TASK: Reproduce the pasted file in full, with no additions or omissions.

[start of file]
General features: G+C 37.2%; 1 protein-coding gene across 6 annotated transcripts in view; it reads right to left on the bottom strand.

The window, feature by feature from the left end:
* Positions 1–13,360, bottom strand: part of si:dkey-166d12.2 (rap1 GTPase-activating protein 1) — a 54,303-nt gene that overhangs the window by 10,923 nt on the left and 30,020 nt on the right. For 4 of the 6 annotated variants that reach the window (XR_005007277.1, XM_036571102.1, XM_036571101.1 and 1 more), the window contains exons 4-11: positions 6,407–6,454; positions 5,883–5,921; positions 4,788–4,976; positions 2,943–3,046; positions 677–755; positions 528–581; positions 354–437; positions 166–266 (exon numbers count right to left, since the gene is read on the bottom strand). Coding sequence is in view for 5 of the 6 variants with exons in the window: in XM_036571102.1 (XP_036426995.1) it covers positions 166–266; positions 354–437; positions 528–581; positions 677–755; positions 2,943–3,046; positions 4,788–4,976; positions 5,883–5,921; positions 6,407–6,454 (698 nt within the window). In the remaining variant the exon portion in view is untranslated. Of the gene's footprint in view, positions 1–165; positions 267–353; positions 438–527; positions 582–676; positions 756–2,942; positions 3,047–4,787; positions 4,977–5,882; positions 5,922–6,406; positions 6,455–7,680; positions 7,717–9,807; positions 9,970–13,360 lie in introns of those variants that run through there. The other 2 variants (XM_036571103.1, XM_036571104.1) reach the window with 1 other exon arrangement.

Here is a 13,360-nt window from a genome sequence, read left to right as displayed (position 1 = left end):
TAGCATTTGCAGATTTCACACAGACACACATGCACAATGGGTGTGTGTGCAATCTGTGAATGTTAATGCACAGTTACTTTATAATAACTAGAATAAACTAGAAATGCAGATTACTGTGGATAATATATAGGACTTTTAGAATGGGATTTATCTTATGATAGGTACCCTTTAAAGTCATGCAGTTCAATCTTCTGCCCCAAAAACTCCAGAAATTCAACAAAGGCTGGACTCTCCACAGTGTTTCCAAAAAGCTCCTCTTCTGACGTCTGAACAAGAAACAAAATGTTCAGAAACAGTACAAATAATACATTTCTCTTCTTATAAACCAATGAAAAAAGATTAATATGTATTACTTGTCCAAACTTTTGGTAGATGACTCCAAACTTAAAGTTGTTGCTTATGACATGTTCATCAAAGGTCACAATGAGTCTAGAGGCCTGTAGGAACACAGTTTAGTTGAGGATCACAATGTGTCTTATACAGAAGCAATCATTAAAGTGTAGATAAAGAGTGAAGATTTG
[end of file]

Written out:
General features: G+C 37.2%; 1 protein-coding gene across 6 annotated transcripts in view; it reads right to left on the bottom strand.

The window, feature by feature from the left end:
* Positions 1–13,360, bottom strand: part of si:dkey-166d12.2 (rap1 GTPase-activating protein 1) — a 54,303-nt gene that overhangs the window by 10,923 nt on the left and 30,020 nt on the right. For 4 of the 6 annotated variants that reach the window (XR_005007277.1, XM_036571102.1, XM_036571101.1 and 1 more), the window contains exons 4-11: positions 6,407–6,454; positions 5,883–5,921; positions 4,788–4,976; positions 2,943–3,046; positions 677–755; positions 528–581; positions 354–437; positions 166–266 (exon numbers count right to left, since the gene is read on the bottom strand). Coding sequence is in view for 5 of the 6 variants with exons in the window: in XM_036571102.1 (XP_036426995.1) it covers positions 166–266; positions 354–437; positions 528–581; positions 677–755; positions 2,943–3,046; positions 4,788–4,976; positions 5,883–5,921; positions 6,407–6,454 (698 nt within the window). In the remaining variant the exon portion in view is untranslated. Of the gene's footprint in view, positions 1–165; positions 267–353; positions 438–527; positions 582–676; positions 756–2,942; positions 3,047–4,787; positions 4,977–5,882; positions 5,922–6,406; positions 6,455–7,680; positions 7,717–9,807; positions 9,970–13,360 lie in introns of those variants that run through there. The other 2 variants (XM_036571103.1, XM_036571104.1) reach the window with 1 other exon arrangement.

Here is a 13,360-nt window from a genome sequence, read left to right as displayed (position 1 = left end):
TAGCATTTGCAGATTTCACACAGACACACATGCACAATGGGTGTGTGTGCAATCTGTGAATGTTAATGCACAGTTACTTTATAATAACTAGAATAAACTAGAAATGCAGATTACTGTGGATAATATATAGGACTTTTAGAATGGGATTTATCTTATGATAGGTACCCTTTAAAGTCATGCAGTTCAATCTTCTGCCCCAAAAACTCCAGAAATTCAACAAAGGCTGGACTCTCCACAGTGTTTCCAAAAAGCTCCTCTTCTGACGTCTGAACAAGAAACAAAATGTTCAGAAACAGTACAAATAATACATTTCTCTTCTTATAAACCAATGAAAAAAGATTAATATGTATTACTTGTCCAAACTTTTGGTAGATGACTCCAAACTTAAAGTTGTTGCTTATGACATGTTCATCAAAGGTCACAATGAGTCTAGAGGCCTGTAGGAACACAGTTTAGTTGAGGATCACAATGTGTCTTATACAGAAGCAATCATTAAAGTGTAGATAAAGAGTGAAGATTTG